Excerpt from textbook:

According to Archimedes' law the weight of a body of mass $m$ and density $\rho$ inside air is: $$G=mg\left(1 - \frac{\rho_v}{\rho}\right)$$ Where $\rho_v$ is the density of air.
A "weight" of mass $m_t$ and density $\rho_t$ in air weights $$G_t = m_tg\left(1-\frac{\rho_v}{\rho_t}\right)$$ If using a balance scale one determined $G=G_t$ one would get: $$m=m_t\frac{(1 - \rho_v/\rho_t)}{(1-\rho_v/\rho)}$$ i.e. The mass of the weight and the mass of the body are not equal. In real measurments $\rho_v/\rho_t\ll1$ and $\rho_v/\rho\ll1$ so the previous equation can be approximately written as: $$m=m_t\left(1+\frac{\rho_v}{\rho} - \frac{\rho_v}{\rho_t}\right)$$

How was the last approximation made? I tried deriving the 4th equation starting from the 3rd equation:

$$m- m_t - m\frac{\rho_v}{\rho} + m_t\frac{\rho_v}{\rho_t} = 0$$ Using approximation magic (perhaps the fact $\rho_v/\rho_t\ll1$ and $\rho_v/\rho\ll1$) I may turn $m$ into $m_t$ in the 3rd addend and factor $m_t$ : $$m- m_t - m_t\frac{\rho_v}{\rho} + m_t\frac{\rho_v}{\rho_t} = 0$$ $$m- m_t\left(1 + \frac{\rho_v}{\rho} - \frac{\rho_v}{\rho_t}\right) = 0$$ That gives me the formula I wanted.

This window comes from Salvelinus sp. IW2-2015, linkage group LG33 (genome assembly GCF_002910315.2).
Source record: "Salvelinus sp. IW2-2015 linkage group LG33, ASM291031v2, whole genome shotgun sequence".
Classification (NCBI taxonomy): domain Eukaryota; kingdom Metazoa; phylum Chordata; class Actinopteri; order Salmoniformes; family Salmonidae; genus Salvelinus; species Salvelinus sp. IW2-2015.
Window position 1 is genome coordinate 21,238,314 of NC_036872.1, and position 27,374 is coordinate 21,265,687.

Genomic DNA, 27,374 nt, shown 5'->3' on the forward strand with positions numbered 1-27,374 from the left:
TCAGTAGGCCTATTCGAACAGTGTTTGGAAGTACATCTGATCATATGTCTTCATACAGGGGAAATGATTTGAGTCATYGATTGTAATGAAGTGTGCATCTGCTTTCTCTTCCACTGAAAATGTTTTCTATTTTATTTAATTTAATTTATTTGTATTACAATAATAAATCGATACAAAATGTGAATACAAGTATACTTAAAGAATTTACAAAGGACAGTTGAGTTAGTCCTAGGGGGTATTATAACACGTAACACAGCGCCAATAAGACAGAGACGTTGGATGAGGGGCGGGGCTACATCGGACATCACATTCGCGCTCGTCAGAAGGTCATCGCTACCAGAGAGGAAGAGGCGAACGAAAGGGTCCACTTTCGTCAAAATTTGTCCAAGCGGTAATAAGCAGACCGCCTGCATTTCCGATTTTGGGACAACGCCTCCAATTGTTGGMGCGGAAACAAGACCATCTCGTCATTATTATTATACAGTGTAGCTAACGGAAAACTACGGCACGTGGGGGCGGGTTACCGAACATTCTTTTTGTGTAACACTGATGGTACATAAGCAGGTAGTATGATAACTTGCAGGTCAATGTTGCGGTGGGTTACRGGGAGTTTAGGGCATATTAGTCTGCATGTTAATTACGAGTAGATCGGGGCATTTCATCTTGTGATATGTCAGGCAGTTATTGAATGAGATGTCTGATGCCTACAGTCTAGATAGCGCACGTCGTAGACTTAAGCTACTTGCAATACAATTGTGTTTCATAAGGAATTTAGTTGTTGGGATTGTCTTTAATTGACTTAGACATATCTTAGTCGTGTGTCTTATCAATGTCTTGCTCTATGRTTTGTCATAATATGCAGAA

But it doesn't make any sense and probably another line of logic was used.

  • 3
    $\begingroup$ Guess you've not heard of the binomial approximation? Direct application of it leads to your solution. $\endgroup$ – Kyle Kanos Aug 6 '17 at 16:45

For x<<1 the following common approximation is true:


So for y<<1 we get:


The -xy component in the last equation is negligible, as it contains a product of two small values.


Your Answer

By clicking “Post Your Answer”, you agree to our terms of service, privacy policy and cookie policy

Not the answer you're looking for? Browse other questions tagged or ask your own question.